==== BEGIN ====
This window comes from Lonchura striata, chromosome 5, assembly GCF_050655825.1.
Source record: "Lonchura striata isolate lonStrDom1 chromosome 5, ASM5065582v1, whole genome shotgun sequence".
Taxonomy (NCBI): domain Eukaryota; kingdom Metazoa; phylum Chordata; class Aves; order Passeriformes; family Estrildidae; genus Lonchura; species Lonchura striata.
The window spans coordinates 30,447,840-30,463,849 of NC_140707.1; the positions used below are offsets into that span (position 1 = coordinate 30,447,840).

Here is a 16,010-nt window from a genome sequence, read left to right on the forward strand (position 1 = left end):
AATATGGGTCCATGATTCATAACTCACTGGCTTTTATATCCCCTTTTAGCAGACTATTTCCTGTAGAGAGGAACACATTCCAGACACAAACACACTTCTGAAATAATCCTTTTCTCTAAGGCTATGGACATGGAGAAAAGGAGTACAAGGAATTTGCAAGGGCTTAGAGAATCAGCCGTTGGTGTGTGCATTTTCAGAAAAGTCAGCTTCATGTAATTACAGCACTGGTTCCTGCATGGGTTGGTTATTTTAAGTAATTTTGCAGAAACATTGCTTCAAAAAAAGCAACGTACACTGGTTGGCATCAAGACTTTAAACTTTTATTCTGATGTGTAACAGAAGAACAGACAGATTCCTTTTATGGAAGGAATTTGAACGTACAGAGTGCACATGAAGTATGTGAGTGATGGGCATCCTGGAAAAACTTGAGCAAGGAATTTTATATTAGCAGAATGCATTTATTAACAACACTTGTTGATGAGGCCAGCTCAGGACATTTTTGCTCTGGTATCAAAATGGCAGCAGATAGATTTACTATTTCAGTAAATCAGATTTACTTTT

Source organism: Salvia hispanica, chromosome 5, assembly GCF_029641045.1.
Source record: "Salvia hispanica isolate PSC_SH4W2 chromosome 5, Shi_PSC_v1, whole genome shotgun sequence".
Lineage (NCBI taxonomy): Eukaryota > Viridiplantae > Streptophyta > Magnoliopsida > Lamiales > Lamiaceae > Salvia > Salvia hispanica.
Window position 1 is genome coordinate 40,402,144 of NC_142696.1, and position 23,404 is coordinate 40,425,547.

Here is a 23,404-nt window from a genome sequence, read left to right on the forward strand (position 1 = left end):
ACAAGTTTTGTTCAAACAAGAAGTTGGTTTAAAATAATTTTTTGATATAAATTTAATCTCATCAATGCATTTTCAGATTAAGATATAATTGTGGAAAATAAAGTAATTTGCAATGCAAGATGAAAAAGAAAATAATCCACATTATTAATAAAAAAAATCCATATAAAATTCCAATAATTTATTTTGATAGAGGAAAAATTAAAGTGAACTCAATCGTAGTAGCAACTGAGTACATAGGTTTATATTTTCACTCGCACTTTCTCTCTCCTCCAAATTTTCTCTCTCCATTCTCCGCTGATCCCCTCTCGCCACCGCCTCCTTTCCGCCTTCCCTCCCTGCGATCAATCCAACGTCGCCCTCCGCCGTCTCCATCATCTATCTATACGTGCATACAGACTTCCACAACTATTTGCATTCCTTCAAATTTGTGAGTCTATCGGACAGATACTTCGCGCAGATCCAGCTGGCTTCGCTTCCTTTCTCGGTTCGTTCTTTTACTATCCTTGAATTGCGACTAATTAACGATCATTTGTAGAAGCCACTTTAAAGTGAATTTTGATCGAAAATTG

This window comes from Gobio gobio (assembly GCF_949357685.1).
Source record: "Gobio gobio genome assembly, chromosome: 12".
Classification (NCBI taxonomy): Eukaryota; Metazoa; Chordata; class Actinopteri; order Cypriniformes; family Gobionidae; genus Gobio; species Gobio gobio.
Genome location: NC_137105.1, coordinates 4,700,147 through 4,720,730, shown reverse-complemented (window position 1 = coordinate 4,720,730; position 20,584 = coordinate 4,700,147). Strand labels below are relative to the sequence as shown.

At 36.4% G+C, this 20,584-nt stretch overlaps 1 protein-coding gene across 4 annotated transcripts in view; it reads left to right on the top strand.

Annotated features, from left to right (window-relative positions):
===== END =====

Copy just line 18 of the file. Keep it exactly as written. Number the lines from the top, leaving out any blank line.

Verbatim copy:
Annotated features, from left to right (window-relative positions):